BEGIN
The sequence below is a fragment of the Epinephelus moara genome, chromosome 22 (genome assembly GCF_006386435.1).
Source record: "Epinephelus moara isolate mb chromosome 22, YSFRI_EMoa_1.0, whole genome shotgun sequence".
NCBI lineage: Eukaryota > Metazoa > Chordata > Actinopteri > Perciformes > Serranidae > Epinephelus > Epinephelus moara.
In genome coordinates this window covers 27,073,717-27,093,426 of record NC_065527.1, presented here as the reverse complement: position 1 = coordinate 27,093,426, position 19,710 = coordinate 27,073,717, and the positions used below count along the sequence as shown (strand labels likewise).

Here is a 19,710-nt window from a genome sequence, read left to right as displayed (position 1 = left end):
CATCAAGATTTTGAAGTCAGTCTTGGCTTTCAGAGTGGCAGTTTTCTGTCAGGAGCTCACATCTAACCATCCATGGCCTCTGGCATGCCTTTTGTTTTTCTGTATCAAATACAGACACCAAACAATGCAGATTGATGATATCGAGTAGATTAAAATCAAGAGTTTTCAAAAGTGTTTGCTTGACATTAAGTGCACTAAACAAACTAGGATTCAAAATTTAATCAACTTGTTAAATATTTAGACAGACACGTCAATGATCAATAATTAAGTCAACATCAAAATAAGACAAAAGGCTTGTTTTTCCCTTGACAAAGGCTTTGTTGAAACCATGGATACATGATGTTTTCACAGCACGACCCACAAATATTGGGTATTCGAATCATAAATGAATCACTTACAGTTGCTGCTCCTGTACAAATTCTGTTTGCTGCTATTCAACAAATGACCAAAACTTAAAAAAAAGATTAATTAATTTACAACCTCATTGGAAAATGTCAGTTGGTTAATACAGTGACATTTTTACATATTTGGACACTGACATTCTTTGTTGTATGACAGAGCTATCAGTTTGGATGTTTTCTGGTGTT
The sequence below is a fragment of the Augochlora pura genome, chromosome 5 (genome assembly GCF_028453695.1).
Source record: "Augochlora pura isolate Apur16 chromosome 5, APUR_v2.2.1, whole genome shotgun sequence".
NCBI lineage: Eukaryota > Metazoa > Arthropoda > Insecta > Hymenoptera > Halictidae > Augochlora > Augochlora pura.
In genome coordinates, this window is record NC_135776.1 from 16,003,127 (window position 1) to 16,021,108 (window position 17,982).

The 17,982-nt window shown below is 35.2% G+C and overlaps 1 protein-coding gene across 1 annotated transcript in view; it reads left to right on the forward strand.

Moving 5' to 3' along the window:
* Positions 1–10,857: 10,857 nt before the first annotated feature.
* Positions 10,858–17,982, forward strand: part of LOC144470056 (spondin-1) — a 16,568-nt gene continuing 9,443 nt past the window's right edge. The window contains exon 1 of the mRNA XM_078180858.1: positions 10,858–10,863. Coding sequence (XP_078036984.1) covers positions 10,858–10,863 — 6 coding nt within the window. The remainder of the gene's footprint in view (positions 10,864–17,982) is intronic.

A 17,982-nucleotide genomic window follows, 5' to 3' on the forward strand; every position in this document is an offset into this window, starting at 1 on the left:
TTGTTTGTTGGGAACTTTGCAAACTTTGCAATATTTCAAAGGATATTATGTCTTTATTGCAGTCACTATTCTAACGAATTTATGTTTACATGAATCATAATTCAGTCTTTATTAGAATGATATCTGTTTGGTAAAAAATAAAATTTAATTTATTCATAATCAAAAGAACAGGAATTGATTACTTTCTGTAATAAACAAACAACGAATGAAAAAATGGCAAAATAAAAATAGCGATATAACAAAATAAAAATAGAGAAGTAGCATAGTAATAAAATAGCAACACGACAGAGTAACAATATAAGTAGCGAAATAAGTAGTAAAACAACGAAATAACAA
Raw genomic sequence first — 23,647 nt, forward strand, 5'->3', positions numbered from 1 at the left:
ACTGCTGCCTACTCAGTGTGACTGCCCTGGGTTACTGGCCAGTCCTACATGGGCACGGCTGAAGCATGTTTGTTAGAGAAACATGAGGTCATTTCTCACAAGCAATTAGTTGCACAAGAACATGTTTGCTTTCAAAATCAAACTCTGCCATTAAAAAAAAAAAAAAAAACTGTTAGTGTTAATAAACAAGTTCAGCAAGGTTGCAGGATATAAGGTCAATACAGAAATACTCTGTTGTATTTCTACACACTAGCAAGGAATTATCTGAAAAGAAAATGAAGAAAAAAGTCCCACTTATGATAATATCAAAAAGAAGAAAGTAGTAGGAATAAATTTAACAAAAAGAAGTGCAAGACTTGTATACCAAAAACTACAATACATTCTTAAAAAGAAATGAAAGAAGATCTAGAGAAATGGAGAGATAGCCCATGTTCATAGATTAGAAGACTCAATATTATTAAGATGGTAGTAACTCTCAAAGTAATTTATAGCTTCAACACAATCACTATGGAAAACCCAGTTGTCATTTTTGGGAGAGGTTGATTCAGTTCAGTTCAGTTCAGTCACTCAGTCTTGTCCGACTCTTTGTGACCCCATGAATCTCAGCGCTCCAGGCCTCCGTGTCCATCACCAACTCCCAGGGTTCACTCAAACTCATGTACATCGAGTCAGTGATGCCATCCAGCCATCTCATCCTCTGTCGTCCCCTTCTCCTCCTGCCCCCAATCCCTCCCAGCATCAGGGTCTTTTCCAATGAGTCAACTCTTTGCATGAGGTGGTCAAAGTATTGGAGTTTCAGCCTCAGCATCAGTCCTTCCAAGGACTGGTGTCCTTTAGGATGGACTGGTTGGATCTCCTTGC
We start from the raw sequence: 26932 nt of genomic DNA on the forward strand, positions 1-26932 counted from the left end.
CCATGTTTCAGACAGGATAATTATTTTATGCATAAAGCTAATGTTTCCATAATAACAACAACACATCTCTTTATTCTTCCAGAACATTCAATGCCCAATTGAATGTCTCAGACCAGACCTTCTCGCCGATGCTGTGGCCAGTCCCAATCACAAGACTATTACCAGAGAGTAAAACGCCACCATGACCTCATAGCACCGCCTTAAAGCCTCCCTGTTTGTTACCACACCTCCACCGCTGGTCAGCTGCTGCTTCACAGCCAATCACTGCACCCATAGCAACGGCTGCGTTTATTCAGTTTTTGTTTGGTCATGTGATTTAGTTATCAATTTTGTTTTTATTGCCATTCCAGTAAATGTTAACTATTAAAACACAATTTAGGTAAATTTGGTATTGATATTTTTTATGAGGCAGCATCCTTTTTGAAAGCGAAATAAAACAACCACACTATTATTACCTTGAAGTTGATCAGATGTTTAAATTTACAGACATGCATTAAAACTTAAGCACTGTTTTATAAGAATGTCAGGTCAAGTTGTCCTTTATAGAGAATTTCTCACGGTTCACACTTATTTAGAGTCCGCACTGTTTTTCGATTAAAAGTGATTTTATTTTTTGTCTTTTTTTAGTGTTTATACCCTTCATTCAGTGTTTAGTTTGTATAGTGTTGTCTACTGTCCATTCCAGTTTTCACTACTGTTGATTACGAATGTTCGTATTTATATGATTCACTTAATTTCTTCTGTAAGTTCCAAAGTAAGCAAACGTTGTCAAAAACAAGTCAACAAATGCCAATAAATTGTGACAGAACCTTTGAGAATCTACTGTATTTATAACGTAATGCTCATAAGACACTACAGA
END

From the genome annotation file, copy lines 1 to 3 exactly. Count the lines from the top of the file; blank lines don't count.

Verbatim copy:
The sequence below is a fragment of the Epinephelus moara genome, chromosome 22 (genome assembly GCF_006386435.1).
Source record: "Epinephelus moara isolate mb chromosome 22, YSFRI_EMoa_1.0, whole genome shotgun sequence".
NCBI lineage: Eukaryota > Metazoa > Chordata > Actinopteri > Perciformes > Serranidae > Epinephelus > Epinephelus moara.